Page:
Media consumption is excellent, as well. Most games can adapt to the aspect ratio nicely, ’90s Star Trek that was filmed in the old 4:3 aspect ratio almost completely fills the screen, and modern video still looks good even when letterboxed. The two side-mounted stereo speakers top off the experience with loud, rich sound that is eclipsed only by my iPad Pro.

If what I’m saying about the Fold 4 sounds familiar, that’s probably because I said similar things about the Fold 3 last year, but the latest generation delivers improvements in all areas, and combines these strengths with a better camera system and battery life that beats my S22 Ultra. After a month or two, I switched away from the Fold 3, so I could use a phone that lasted more than three hours before getting plugged in. The Fold 4 changed how I use my smartphone in 2022 by finally making good on the promises of folding phones, without compromising on the basics.

Earbuds worthy of the Pro name


With the exception of the regular Galaxy Buds 2, I’ve owned every pair of Galaxy Buds since the original. The Galaxy Buds Pro were my favorites in terms of sound quality, and the addition of active noise cancelation (ANC) was a nice bonus. Sadly, battery life was always a let-down, and the buds themselves were uncomfortable to wear after an hour or so. In the end, I spent the last eighteen months switching between two sets of earbuds — I’d use the Buds Pro when outside to benefit from the ANC, and my Buds+ in the house where they were more comfortable and lasted longer.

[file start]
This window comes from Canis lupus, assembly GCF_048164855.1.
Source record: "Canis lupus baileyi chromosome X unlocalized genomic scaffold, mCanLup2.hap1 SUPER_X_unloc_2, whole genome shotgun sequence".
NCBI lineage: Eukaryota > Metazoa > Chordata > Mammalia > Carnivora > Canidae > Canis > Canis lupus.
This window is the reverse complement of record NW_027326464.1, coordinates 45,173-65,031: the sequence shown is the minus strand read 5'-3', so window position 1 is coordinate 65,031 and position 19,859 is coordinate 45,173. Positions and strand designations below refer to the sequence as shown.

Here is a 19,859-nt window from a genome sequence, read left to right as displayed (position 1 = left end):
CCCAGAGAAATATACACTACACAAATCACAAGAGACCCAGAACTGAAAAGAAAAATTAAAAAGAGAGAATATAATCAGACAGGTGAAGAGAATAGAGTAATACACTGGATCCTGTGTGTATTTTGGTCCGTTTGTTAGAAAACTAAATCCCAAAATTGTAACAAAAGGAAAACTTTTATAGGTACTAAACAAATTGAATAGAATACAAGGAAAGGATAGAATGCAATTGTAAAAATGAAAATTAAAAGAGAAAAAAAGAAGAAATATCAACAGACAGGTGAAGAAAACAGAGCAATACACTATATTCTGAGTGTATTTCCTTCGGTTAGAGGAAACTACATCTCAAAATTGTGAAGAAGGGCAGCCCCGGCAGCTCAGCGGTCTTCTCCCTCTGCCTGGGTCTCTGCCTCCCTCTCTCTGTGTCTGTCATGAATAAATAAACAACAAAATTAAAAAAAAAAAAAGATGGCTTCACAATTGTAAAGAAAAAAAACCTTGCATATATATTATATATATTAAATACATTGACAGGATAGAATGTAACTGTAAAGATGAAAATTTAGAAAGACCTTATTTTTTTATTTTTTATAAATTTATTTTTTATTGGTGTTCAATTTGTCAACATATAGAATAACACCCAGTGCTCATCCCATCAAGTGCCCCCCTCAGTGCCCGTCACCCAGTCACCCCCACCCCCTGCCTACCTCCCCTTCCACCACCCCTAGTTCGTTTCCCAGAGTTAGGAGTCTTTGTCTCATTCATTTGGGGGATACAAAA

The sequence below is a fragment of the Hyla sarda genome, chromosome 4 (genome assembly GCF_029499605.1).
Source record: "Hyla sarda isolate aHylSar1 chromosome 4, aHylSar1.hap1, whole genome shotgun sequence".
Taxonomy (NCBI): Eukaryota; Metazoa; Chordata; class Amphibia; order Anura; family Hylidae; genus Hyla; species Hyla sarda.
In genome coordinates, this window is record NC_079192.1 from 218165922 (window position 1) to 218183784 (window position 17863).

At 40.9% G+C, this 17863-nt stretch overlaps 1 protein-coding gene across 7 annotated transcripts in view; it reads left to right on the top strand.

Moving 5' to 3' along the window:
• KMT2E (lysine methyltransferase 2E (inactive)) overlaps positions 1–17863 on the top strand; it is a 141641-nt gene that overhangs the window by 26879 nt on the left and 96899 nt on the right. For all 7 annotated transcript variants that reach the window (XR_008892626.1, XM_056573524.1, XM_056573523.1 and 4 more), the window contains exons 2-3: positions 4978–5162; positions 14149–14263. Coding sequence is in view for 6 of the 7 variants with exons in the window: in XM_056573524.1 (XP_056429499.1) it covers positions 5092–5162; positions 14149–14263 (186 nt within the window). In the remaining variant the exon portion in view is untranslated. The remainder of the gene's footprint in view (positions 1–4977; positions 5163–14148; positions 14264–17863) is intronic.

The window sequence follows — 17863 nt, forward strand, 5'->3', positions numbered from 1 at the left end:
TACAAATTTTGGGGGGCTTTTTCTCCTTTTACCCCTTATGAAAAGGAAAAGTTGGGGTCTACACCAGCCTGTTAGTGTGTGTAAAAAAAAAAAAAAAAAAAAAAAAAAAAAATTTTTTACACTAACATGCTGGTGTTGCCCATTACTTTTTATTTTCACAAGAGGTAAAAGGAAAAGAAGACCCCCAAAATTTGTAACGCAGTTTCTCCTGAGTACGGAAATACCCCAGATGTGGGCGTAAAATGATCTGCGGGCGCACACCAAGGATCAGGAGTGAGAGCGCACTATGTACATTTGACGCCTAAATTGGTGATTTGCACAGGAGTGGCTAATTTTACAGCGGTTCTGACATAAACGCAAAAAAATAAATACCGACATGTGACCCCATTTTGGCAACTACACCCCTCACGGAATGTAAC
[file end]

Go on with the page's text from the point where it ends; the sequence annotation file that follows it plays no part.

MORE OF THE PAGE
The Samsung Galaxy Buds 2 Pro that launched alongside the Z Flip 4 and Fold 4 manage to change the equation. They don’t last quite as long as the Buds+ did, but the improved battery life is more than adequate for what I need, and most importantly, they don’t hurt my ears, even after seven hours of uninterrupted use. Sound quality is up across the board, but call quality is what I’d really like to focus on. Callers can hear me over the Buds 2 Pro just fine no matter how noisy the conditions are, which is something that couldn’t be said about the older model. With improved ANC thrown into the mix, the Buds 2 Pro have become the only set of earbuds I need, and wearing them with ANC switched on, but no music playing, is the perfect way to calm down when needed.